- Prince Po - The youngest of the seven princes of Lienid, and the son of King Ror. Po is Graced with perception: he can sense any feelings, thoughts or intentions a person has towards him, as well as everything's position in relation to himself, which is useful, as he became blind at some point. When his mother and grandfather discovered his Grace, they feared people would want to use him for it or distrust him, so they taught him to pass it off as a fighting Grace. His full name is Greening Grandemalion, but his gold and silver eyes earned him the nickname "Po" (after the gold and silver leaves of the Lienid Po tree).
- King Leck - The King of Monsea and the primary antagonist of the book. Although he is renowned for his kindness towards small animals and children, he is actually a sadist who enjoys torturing and experimenting on people and animals alike. This has not come to light due to his powerful Grace: to control and influence people with his words. He married Ashen, King Ror's sister, and had a daughter with her, Bitterblue. His Grace stopped working on Ashen when she realized he planned to hurt Bitterblue, leading both wife and daughter to lock themselves in their quarters and eventually escape. He pursued the two, killing Ashen when he finally caught up with her, and scouring the forest for Bitterblue. Due to an injury he sustained at a young age, he covers one of his eyes with an eyepatch, which has the added benefit of hiding the fact that he's a Graceling. He is killed by Katsa when he tries to reveal the truth of Po's Grace.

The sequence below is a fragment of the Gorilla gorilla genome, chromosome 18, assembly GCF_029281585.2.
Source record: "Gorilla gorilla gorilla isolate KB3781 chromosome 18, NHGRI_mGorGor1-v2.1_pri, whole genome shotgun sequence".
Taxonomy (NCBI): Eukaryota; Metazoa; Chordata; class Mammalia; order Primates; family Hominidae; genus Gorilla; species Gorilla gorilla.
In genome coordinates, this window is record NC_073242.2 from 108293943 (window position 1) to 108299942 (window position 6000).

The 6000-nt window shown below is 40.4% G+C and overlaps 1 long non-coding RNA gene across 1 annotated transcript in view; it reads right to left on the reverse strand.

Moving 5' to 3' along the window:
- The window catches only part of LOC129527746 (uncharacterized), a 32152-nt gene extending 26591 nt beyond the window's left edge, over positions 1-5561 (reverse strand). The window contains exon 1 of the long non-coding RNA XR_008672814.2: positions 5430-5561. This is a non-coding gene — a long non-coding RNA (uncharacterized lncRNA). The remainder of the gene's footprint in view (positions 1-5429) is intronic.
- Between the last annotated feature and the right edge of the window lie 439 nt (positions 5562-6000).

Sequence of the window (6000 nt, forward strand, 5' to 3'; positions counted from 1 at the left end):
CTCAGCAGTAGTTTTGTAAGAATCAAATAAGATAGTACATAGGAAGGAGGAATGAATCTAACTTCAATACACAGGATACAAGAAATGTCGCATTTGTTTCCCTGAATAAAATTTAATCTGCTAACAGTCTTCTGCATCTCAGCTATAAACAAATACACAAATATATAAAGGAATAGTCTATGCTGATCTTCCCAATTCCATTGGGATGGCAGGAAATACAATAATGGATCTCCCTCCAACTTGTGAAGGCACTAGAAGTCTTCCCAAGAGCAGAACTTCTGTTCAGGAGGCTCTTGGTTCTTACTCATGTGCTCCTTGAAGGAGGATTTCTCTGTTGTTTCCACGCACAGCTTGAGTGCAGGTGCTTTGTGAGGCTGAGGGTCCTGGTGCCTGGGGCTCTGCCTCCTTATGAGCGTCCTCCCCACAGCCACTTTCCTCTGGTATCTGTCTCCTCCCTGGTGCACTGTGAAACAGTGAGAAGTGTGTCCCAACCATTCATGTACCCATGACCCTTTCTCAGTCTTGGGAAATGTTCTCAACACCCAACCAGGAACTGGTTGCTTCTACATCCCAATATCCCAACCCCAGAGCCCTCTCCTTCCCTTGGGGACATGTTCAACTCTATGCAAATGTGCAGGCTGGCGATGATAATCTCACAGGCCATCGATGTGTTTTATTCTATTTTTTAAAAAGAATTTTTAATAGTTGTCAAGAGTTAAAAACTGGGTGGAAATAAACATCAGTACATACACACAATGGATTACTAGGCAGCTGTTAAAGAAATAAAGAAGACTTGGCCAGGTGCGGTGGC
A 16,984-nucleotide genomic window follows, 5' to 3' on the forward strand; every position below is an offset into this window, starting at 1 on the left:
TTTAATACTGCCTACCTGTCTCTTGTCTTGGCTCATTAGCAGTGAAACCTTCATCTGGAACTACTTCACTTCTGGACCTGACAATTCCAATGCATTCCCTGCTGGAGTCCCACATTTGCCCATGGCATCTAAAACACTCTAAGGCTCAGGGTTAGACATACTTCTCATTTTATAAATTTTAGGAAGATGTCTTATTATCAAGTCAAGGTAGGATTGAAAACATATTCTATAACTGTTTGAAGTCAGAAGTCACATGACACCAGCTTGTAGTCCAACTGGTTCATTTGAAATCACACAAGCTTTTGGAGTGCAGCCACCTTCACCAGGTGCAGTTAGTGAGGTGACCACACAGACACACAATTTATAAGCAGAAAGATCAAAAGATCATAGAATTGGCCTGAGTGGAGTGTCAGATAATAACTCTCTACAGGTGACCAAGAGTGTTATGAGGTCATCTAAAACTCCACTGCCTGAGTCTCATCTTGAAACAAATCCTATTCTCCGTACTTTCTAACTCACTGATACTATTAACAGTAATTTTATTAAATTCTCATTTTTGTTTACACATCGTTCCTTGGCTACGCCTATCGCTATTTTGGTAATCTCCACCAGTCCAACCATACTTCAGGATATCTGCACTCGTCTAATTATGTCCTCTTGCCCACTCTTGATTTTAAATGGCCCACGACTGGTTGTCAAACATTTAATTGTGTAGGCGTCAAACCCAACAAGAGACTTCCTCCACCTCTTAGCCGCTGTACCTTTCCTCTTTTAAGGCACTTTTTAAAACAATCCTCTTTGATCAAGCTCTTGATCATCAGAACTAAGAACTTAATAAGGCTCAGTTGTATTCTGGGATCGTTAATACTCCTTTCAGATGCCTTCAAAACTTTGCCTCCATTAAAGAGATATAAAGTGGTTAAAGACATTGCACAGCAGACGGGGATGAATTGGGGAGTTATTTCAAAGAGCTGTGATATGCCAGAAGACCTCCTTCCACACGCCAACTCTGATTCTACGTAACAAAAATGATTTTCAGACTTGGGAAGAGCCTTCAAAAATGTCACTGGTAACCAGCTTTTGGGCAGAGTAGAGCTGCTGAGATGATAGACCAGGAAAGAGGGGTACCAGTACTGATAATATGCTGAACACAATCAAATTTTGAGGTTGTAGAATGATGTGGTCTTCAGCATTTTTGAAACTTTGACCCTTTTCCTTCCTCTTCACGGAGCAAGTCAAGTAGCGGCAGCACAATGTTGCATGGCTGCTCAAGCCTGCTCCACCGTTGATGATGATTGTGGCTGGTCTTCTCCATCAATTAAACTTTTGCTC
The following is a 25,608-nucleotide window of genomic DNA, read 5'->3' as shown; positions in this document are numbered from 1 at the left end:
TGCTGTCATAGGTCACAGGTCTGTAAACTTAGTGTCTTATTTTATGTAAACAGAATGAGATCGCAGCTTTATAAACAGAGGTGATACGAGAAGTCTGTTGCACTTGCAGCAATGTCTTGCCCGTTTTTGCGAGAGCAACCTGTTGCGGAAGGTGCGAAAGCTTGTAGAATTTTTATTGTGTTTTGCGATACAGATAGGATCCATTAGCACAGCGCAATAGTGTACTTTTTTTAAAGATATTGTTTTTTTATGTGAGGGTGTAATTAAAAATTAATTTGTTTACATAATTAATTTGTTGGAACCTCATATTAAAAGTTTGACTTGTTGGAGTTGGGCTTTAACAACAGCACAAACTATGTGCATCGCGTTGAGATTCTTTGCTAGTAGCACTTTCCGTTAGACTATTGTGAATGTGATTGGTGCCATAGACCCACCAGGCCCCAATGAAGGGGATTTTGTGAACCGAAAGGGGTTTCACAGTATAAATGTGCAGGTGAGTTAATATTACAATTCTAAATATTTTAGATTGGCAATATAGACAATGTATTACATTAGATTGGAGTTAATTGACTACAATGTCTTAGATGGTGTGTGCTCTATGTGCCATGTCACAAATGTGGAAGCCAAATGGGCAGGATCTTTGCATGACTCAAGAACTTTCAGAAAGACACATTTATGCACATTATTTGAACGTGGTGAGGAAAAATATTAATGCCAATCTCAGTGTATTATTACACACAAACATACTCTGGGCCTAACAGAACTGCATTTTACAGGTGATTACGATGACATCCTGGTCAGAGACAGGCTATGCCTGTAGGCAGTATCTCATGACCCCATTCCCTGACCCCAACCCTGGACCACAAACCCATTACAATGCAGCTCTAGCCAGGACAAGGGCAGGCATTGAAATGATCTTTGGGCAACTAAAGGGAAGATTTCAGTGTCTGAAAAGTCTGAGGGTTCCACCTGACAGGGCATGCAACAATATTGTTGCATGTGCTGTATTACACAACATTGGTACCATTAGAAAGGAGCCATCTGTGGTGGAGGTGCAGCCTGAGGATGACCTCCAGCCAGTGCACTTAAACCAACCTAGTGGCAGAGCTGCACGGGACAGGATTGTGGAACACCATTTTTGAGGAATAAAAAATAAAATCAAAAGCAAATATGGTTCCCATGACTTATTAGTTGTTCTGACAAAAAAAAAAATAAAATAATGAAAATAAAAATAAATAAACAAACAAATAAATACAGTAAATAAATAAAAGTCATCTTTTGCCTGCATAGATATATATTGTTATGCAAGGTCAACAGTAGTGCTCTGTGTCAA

- Bitterblue - King Leck's daughter and the Princess of Monsea. Leck's Grace stopped working on her when she saw him hit her mother. Over the course of the book she grows close to Katsa and Po, forming a sibling-like relationship with them. She is the main protagonist in the sequel, Bitterblue.
- King Randa - King of the Middluns and Katsa's uncle. Like most kings in the Seven Kingdoms, he is far from being a fair or just ruler (although never evil enough that the Council seriously contemplates assassinating him). When he realized Katsa had a Grace that could be useful to him, he began commanding her to kill, maim and torture anyone who defied or displeased him, scolding her if she didn't inflict the exact punishment he'd ordered and verbally abusing her into obedience.
- Prince Raffin - The Prince of the Middluns and Katsa's cousin. He's enjoys working on medicines and cures, a fascination he shares with his assistant and lover, Bann. He secretly works for the Council.
- Bann - Prince Raffin's assistant. It's implied that the two are lovers, which is confirmed in Bitterblue.
- Lord Giddon - One of Randa's underlords, and a member of the Council. He is in love with Katsa, something which everyone apart from Katsa herself seems to have realized. Because of this, he is extremely jealous of Po.
- Lord Oll - Randa's captain and spymaster. He secretly works as a member of the Council.
Awards and nominations
Graceling was shortlisted for the American Library Association's (ALA) William C. Morris YA Award, is an ALA Best Book for Young Adults, was a Cybils finalist (Fantasy/SF category), and was a finalist for both the Andre Norton Award for Young Adult Science Fiction and Fantasy (the SFWA's award for YA given concurrently with the Nebulas) and the Indies Choice Book Awards (Best Indie Young Adult Buzz Book category). Graceling won the Southern Independent Booksellers Alliance 2009 Young Adult SIBA Book Award. The book also was awarded: